I've been around 150 different species most, as it turns out from Australia, um, Australia probably has the biggest collection of, or, uh, diversity of carnivores. Um, and then a whole bunch from Borneo and then others from scattered around north America, south America and Africa, that's where they generally are.

Peter O'Toole (00:32:40):
And do you cross breed these

Garry Nolan (00:32:43):
The, yes, that's the actually almost the most fun to take two extreme forms of say, um, the sun dues, the draw syrup and cross them. And actually you get a viable, you sometimes get a viable hybrid and that's the most fun to see, you know, but the, the, um, the Victorians were crossing the nepenthes, those are the pitcher plants that kind of hang you. If you go to Q gardens, for instance, you'll see, uh, these, uh, nepenthes in a large number of the big open, uh, greenhouses. I don't know what you call the large ones. Um, and because they just were so unusual looking, the Victorians were really big into, into collecting them at the time.

Peter O'Toole (00:33:27):
So you say, you're now comparing yourself to a Victorian, which is a, probably doing yourself a disservice.

Garry Nolan (00:33:33):
They were, but they were very inquisitive. Right. And recognizing things for their own beauty, right. I mean, they were busy pillaging the planet and bringing it all back to England, but, you know, sorry if I offend anybody with that, I'm British. So I can say those things

Peter O'Toole (00:33:55):
I was about to ask actually, what, what, what are your British roots?

Garry Nolan (00:33:58):
Uh, I was born in Liverpool. Um, my mother was a nurse. My father was, uh, a, an engineer on a ship. And so he got to go around and see a lot of the world. Um, and, uh, that was when he realized that at that time being from Liverpool, um, was not going to be a, uh, an upward mobility, uh, opportunity. Um, and so he decided to move the family to the US I think I was a year and a half when we moved.

Peter O'Toole (00:34:31):
Where did you move to,

Garry Nolan (00:34:32):
Uh, originally to Brooklyn. And then my dad had a job as, um, as an engineer, basically power services. And, um, then we moved to Louisiana and Seattle, we moved around a lot, trying to find a place where, uh, my mother, as it turned out was allergic to mosquitoes. So Louisiana and Seattle were out. Yep. So we ended up settling in Connecticut, which is pretty much where I grew up.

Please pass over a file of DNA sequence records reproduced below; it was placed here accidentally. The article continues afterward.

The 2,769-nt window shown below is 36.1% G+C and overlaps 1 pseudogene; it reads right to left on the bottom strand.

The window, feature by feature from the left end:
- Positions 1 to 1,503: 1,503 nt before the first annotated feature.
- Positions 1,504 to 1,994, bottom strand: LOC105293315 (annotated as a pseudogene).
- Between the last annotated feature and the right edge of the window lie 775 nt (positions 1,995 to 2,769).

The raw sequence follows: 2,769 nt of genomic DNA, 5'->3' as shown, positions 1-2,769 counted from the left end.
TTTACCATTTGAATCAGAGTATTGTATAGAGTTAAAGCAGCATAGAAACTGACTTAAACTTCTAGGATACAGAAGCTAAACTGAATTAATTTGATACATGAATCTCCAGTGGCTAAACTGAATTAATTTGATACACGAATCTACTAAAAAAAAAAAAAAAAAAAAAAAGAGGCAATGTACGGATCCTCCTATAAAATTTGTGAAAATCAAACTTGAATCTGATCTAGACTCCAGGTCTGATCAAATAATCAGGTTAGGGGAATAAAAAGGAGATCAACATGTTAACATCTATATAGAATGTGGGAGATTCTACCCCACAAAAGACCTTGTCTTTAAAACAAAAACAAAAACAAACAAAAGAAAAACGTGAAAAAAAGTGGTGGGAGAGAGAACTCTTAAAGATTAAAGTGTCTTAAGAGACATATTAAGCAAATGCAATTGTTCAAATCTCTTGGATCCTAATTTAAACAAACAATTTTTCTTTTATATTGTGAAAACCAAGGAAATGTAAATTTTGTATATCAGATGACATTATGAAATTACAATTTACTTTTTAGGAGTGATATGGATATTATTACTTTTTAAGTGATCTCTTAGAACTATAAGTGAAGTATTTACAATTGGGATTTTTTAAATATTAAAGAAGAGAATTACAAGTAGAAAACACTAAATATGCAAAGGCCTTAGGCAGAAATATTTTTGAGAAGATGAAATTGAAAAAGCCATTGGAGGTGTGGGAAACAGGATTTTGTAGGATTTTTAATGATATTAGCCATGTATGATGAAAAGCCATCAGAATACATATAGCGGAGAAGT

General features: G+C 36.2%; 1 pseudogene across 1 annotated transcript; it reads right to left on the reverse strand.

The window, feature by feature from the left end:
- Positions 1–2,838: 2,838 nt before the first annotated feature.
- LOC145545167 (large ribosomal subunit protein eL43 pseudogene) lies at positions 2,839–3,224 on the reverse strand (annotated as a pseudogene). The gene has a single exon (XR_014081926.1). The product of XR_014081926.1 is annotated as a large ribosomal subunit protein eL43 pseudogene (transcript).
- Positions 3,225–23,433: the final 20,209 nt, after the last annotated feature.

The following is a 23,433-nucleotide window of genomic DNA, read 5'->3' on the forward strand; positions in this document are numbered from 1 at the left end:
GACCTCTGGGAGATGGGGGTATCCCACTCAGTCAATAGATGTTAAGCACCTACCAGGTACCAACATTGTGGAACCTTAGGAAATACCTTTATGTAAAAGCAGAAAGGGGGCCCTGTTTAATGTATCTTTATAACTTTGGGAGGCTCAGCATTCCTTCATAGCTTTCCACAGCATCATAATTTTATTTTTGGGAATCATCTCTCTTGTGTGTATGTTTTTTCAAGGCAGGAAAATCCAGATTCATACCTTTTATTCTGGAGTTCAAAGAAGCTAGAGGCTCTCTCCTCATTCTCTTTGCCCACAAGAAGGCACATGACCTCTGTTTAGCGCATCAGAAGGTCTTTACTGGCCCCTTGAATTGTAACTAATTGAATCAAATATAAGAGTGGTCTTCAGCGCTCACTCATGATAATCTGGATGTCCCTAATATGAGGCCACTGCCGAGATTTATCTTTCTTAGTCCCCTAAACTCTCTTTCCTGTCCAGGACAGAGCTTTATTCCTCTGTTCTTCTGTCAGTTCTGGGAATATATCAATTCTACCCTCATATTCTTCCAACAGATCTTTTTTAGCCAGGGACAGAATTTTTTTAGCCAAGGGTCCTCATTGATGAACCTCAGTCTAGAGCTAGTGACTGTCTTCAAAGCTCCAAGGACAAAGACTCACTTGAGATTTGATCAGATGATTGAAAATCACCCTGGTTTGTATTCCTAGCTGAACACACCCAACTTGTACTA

Peter O'Toole (00:35:01):
How long were you when you settled?

Garry Nolan (00:35:04):
I think five or six. Yeah, it was kindergarten. So five or six.

Peter O'Toole (00:35:10):
Lots of switching around, but settled at a school-age I guess if he could live anywhere, where would you live in the world?

Garry Nolan (00:35:24):

Peter O'Toole (00:35:26):
There's not many carnivorous plants there are there

Garry Nolan (00:35:27):
No, but I'd have to bring them all there.

Peter O'Toole (00:35:31):
What's the attraction.

Garry Nolan (00:35:34):
I like tropical areas, you know? Uh, it just smells good. Okay. You know, it's just, uh, I mean, there's a lot of other places, but I mean, you're really talking, where do you want to retire? That's where I, you know, that's one of the places, Spain near Barcelona, right. Um, Portugal I'd actually wouldn't mind moving to Ireland or having a place there.

Peter O'Toole (00:36:01):
You just don't feel quite warm, tropical or warm areas to Ireland. Yeah. It's not the warmest

Garry Nolan (00:36:09):
If I, uh, it, what, what's the quote. If I contradict myself, I contain multitudes.

Peter O'Toole (00:36:15):
Okay. And you got Irish roots as well? Yeah.

Garry Nolan (00:36:19):
Yeah. Mother's maiden name? Murphy. Nolan. I mean, those are like two of the most common, uh, Irish names that,

Peter O'Toole (00:36:28):
Yeah. Even more common than O'Toole I think .

Garry Nolan (00:36:32):
Well, it was, I w I went back and looked, you know, following the rootes, the Nolans have somebody, I don't know who did it. They have the largest genealogy and actual genetics tracing. They have like, there's like a webpage where all these Nolans have collected the, the genetics and following it on an, on the X chromosome, the particular RFLP on the X chromosome that, and they can trace it all the way back. And then they traced it off to somewhere in the, somewhere in like it was Pakistan is where the original, um, mutation came from.

Peter O'Toole (00:37:12):
I guess probably most of us probably originate around that area from, from a European perspective and have European roots. Who in your career do you think has been, uh, this may have multiple answers actually. Who's been your inspirations inside and outside of work?